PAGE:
Q&A: U.S. Northern District of California Judge Lucy Koh’s Ruling on the 2020 Census

Key Takeaways: 

However encouraging Judge Koh’s ruling might seem in terms of a potential extension to the census, because of the ongoing uncertainty surrounding the deadline, every New Yorker must respond to the 2020 Census now by visiting my2020census.gov or by calling 844-330-2020. 

We also need all New Yorkers to sign up to help us reach all of our fellow city residents via phone-banking. Sign up now at nyc.gov/censuscalls.

We cannot wait for the final decision to play out in the courts; our fair share of $1.5 trillion, as well as our political future, are on the line.


What’s the news?

On Thursday, September 24, Judge Lucy Koh of the Northern District of California ruled that the Census Bureau:

  • Cannot comply with the September 30 census deadline and must revert to maintaining a deadline of October 31; and
  • Cannot comply with the current statutory December 31st deadline for reporting census data to Congress and the President. 


Statement from NYC Census 2020 Director Julie Menin on the ruling:

“Once again, the Trump Administration tried to throw up a politically insidious and illegal roadblock to stop people from filling out the census, and once again, they’ve failed spectacularly. This ruling, which will extend the census into October, and sends a clear message that the current December 31 deadline for data reporting cannot work, is a major victory in our fight to ensure New Yorkers get every ounce of the money, power, and respect to which we’re entitled,” said Julie Menin, Director of NYC Census 2020 and Executive Assistant Corporation Counsel, NYC Law Department.

What does this ruling mean in general?

  • As of September 25, the census has been technically extended until October 31, but this date must be treated with great caution.
  • This is because the federal government has appealed Judge Koh’s decision to the 9th Circuit Court of Appeals, and nobody can predict the result of this appeal (or possibly even a Supreme Court hearing). 
  • As a result, there remains uncertainty regarding the final deadline for the census. 
  • Since we cannot know the outcome of the  appeal of this decision, it is imperative that we continue to send the message  that all New Yorkers must get counted now.


What about the reporting deadline?

  • Judge Koh’s order also directs the Census Bureau not to comply with the current statutory reporting deadline to submit final census data to Congress and the President -- data that is used by Congress to distribute seats in the House of Representatives, and utilized by the federal government and countless other institutions to distribute resources.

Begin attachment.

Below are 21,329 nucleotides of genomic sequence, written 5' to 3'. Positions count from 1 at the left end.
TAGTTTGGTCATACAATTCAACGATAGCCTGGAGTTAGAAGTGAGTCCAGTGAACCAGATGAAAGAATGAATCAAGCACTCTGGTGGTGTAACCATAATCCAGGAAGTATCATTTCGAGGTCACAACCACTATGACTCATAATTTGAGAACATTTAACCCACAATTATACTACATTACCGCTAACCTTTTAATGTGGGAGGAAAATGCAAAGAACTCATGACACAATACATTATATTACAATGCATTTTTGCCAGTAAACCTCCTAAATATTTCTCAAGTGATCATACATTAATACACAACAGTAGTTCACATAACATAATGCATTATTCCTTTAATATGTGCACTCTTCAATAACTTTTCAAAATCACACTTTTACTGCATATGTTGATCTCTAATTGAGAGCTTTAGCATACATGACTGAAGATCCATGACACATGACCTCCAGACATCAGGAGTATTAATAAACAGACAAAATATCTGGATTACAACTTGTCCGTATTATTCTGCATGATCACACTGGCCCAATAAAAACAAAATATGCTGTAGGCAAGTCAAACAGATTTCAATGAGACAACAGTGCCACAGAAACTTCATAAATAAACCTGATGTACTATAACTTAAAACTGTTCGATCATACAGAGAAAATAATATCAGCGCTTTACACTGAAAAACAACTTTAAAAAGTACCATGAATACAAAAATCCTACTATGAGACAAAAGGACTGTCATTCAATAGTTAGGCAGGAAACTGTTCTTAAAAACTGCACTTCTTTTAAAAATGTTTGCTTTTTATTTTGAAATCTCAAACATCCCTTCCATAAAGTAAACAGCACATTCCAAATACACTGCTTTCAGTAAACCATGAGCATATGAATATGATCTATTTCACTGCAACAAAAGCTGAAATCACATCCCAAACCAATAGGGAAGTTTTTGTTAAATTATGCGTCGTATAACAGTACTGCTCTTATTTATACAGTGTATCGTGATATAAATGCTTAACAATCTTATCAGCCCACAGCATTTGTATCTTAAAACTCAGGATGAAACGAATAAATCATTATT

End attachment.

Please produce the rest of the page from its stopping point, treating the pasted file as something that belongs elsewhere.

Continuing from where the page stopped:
• The order does not, however, unilaterally override the current statutory reporting deadline of December 31, 2020, as this is a deadline that only Congress can change. 
  • One reading of the language of the order’s conclusion regarding the reporting deadline could be that Congress must take action to extend the census reporting deadline into 2021 in order to give an adequate amount of time to analyze and compile the data for a complete count.


So what do we do now?

  • For now, we should keep doing all that we can to ensure that as many New Yorkers self-respond as possible.
  • Self-response is by far the most accurate and the best way to collect census data.
  • Self-response is more important now than ever -- why? Because historically, it is for those communities that have not self responded that data has been inaccurate, incomplete, and/or imputed.
  • Because census data is used to make critical decisions about funding, services, and benefits at all levels of government, it is critical that those communities that are in the greatest need are completely and accurately represented in the count.


What happens if the federal government loses its appeal?

  • Judge Koh’s ruling remains in effect, and, at the very least, the census is extended until October 31.
  • The impact of the appeal being rejected on the Census Bureau’s ability to comply with the section of Judge Koh’s ruling regarding the December 31st deadline will still remain to be seen. 


 What happens if the federal government wins its appeal?

  • The plaintiffs (National Urban League) could ask the Supreme Court for an emergency hearing.
  • If rejected, the Appellate Court’s decision will stand.
  • If the Supreme Court chooses to hear the case, there could be many results of this hearing.
  • The Supreme Court could let the Appellate Court’s ruling stand, or the Supreme Court could rule in final favor of either the plaintiffs or the defendant.
  • If the Supreme Court does, in fact, hear the case, and chooses to make a decision, and is split 4-4 in its vote, the Appellate Court’s ruling will stand. 


What’s next for NYC Census 2020?

  • For now, we will keep doing all that we can do to ensure that as many New Yorkers self-respond as possible.
  • We are going to keep all of our activities that are scheduled through Wednesday 9/30 and our contests will continue to run as scheduled.